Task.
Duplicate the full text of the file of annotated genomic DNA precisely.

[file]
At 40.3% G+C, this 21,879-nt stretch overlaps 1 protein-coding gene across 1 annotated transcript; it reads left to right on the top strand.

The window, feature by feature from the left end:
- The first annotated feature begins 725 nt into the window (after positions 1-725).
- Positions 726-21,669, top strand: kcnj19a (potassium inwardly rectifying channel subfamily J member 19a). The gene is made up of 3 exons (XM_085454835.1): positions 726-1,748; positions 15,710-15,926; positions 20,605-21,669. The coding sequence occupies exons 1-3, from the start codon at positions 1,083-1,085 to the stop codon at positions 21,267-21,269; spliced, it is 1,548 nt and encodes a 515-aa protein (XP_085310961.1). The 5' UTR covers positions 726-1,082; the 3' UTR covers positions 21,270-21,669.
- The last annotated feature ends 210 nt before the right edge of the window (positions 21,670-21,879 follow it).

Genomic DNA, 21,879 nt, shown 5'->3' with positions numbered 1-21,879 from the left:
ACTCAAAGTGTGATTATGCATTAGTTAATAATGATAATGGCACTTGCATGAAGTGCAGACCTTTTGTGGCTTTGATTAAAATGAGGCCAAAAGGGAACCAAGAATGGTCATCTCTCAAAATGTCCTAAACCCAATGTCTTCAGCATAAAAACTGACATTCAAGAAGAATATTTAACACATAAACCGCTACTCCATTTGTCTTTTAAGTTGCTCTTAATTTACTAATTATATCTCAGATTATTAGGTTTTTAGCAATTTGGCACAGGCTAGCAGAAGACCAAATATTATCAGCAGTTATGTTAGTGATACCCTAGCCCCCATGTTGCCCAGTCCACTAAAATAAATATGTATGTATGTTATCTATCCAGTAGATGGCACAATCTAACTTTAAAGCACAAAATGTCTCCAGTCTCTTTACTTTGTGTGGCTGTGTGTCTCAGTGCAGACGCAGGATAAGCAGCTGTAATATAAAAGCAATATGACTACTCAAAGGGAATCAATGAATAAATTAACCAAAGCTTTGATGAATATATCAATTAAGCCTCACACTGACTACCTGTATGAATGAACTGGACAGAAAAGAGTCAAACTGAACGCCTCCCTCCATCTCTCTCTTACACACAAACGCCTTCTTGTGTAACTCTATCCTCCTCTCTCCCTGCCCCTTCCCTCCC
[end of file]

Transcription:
At 40.3% G+C, this 21,879-nt stretch overlaps 1 protein-coding gene across 1 annotated transcript; it reads left to right on the top strand.

The window, feature by feature from the left end:
- The first annotated feature begins 725 nt into the window (after positions 1-725).
- Positions 726-21,669, top strand: kcnj19a (potassium inwardly rectifying channel subfamily J member 19a). The gene is made up of 3 exons (XM_085454835.1): positions 726-1,748; positions 15,710-15,926; positions 20,605-21,669. The coding sequence occupies exons 1-3, from the start codon at positions 1,083-1,085 to the stop codon at positions 21,267-21,269; spliced, it is 1,548 nt and encodes a 515-aa protein (XP_085310961.1). The 5' UTR covers positions 726-1,082; the 3' UTR covers positions 21,270-21,669.
- The last annotated feature ends 210 nt before the right edge of the window (positions 21,670-21,879 follow it).

Genomic DNA, 21,879 nt, shown 5'->3' with positions numbered 1-21,879 from the left:
ACTCAAAGTGTGATTATGCATTAGTTAATAATGATAATGGCACTTGCATGAAGTGCAGACCTTTTGTGGCTTTGATTAAAATGAGGCCAAAAGGGAACCAAGAATGGTCATCTCTCAAAATGTCCTAAACCCAATGTCTTCAGCATAAAAACTGACATTCAAGAAGAATATTTAACACATAAACCGCTACTCCATTTGTCTTTTAAGTTGCTCTTAATTTACTAATTATATCTCAGATTATTAGGTTTTTAGCAATTTGGCACAGGCTAGCAGAAGACCAAATATTATCAGCAGTTATGTTAGTGATACCCTAGCCCCCATGTTGCCCAGTCCACTAAAATAAATATGTATGTATGTTATCTATCCAGTAGATGGCACAATCTAACTTTAAAGCACAAAATGTCTCCAGTCTCTTTACTTTGTGTGGCTGTGTGTCTCAGTGCAGACGCAGGATAAGCAGCTGTAATATAAAAGCAATATGACTACTCAAAGGGAATCAATGAATAAATTAACCAAAGCTTTGATGAATATATCAATTAAGCCTCACACTGACTACCTGTATGAATGAACTGGACAGAAAAGAGTCAAACTGAACGCCTCCCTCCATCTCTCTCTTACACACAAACGCCTTCTTGTGTAACTCTATCCTCCTCTCTCCCTGCCCCTTCCCTCCC